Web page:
Beccles: Flower producers Winter Flora goes back to its roots

A FLOURISHING Suffolk-based flower producer is looking to its past to capitalise on a patriotic resurgence in buying British.

Winter Flora, a family-run supplier of dried flowers and home decorations, halted production on 150 acres of its farm in the mid-1990s, as interior design tastes moved on and cheap imports swamped the market.

But a renewed fashion for dried flowers, a rise in customers looking for afforable alternatives to fresh cut flowers and the increasing appeal of British-grown produce – boosted further by the Diamond Jubilee and the Olympics – have prompted the 43-year-old company to resurrect production on a small corner of Hall Farm in Weston, near Beccles.

With contracts already agreed with major retailers including John Lewis and Next, restarting production in the UK was a chance for Winter Flora to build upon a period that has been its “biggest and best”, said managing director Richard Seppings.

“In terms of timing, it doesn’t come any better than 2012, with the jubilee and then the Olympics,” he said.

“We have just had our third conse-cutive year of really good results, and we thought it was time to begin production in the UK again. There’s definitely a buzz about London, and in all things British at the moment.”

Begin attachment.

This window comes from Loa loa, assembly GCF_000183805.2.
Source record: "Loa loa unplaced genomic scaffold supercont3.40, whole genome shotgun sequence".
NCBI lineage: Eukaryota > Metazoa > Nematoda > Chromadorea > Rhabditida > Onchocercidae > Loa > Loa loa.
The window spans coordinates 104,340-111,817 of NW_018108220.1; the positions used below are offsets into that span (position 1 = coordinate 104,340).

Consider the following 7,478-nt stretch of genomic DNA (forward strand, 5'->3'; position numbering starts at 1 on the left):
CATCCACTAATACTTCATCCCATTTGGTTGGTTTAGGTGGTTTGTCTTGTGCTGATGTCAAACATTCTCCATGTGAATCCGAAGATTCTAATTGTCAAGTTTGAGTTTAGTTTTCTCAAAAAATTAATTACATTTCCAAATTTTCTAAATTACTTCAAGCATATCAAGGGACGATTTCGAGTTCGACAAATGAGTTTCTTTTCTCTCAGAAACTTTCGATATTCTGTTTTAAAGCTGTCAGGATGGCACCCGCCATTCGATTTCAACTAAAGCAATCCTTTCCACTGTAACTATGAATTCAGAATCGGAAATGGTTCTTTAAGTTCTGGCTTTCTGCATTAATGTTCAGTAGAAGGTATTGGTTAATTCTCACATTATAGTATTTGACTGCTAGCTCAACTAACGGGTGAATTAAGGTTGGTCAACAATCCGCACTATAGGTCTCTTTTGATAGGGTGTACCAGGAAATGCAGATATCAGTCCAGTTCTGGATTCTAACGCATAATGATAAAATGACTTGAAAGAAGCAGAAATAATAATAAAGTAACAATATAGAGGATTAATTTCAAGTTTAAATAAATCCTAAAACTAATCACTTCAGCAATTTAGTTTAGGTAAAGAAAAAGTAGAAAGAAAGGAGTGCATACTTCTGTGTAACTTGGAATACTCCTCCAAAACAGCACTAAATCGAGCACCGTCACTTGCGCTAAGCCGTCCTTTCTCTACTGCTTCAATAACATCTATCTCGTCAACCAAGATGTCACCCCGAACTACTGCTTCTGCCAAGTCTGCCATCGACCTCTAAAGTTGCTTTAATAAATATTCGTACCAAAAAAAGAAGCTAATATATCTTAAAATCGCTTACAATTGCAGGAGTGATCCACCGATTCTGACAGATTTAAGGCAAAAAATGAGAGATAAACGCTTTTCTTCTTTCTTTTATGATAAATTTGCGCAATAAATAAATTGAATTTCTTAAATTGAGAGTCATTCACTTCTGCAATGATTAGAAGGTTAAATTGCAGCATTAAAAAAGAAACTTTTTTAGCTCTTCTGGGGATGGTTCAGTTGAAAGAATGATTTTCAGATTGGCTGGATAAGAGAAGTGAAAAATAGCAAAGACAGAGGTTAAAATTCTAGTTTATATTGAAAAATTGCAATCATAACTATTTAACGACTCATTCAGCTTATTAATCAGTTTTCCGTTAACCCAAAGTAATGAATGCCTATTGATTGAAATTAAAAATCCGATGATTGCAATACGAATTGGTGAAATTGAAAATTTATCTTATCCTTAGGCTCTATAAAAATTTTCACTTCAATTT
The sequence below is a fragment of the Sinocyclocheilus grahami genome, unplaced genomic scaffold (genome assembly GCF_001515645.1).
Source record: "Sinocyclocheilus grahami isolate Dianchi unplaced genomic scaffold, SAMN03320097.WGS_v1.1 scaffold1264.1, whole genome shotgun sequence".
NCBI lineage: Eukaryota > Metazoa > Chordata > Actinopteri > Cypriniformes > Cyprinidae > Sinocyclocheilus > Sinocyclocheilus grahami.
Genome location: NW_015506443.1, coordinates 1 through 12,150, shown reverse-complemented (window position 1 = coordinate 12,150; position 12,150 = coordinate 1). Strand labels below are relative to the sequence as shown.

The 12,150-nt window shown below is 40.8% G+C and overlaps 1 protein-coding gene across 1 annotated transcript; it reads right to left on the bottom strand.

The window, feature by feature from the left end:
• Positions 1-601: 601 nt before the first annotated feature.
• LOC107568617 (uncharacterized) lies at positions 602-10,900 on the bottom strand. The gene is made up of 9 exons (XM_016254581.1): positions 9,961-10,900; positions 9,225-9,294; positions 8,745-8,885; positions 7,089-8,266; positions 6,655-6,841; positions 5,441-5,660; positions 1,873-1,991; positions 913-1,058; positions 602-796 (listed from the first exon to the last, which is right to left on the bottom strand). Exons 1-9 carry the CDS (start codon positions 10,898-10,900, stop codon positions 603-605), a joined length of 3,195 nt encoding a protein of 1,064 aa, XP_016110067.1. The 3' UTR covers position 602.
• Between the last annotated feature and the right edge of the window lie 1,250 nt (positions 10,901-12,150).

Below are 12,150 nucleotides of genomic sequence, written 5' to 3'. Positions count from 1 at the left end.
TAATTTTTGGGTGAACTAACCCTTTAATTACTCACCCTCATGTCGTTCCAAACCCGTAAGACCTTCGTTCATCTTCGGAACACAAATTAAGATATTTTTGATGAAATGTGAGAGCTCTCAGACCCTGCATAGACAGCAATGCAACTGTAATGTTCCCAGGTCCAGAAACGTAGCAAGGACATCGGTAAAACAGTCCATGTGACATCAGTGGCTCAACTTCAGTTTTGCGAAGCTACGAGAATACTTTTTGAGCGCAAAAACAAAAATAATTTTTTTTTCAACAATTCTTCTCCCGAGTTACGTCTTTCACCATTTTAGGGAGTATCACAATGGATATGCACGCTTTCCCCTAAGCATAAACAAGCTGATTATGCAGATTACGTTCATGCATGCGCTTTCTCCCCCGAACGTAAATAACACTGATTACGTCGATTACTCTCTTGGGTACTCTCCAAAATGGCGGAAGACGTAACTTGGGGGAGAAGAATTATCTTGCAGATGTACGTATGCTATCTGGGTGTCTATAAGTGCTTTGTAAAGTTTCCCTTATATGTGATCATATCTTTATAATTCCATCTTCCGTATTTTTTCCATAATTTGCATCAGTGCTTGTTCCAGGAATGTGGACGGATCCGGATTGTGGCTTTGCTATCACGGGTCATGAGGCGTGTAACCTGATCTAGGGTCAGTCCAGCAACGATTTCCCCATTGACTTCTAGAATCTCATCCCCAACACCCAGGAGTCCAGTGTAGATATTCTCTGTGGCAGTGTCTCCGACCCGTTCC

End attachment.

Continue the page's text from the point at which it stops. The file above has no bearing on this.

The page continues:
Established in 1969 by Mr Seppings’ parents, Winter Flora was a farm diversification business which became the UK’s first dried-flower producer. After it stopped growing its own around 15 years ago, it continued to import and sell flowers and decorations, having a turnover of �1.8million last year.

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“For the past decade, most product has been imported, so it’s nice to get back to producing things in the UK. It’s very rewarding,” said Mr Seppings. “It has all sorts of other factors such as boosting local employment.”

The company has turned over 10 acres from arable to flower-growing and is using much of its original equipment, including flower driers and transplanters from the 1960s.

Despite the tentative approach in the first year, Mr Seppings believes there is potential to scale up production next year – leading to the creation of new full-time posts.

“Times of recession have not been times when we have seen a decline in the past,” he said. “We felt it was time for a revival of our traditional English flowers, so we did our market research and presented the idea at exhibitions. We had universally positive feedback.”

He added: “It’s been a market-led revival, started by the trend in ‘shabby-chic’ and less minimalistic, more floral fashion.

“Fashion is always going to play a part in the industry, but different customers move through fashions at different rates and, for many, the English garden look is one they have never moved away from.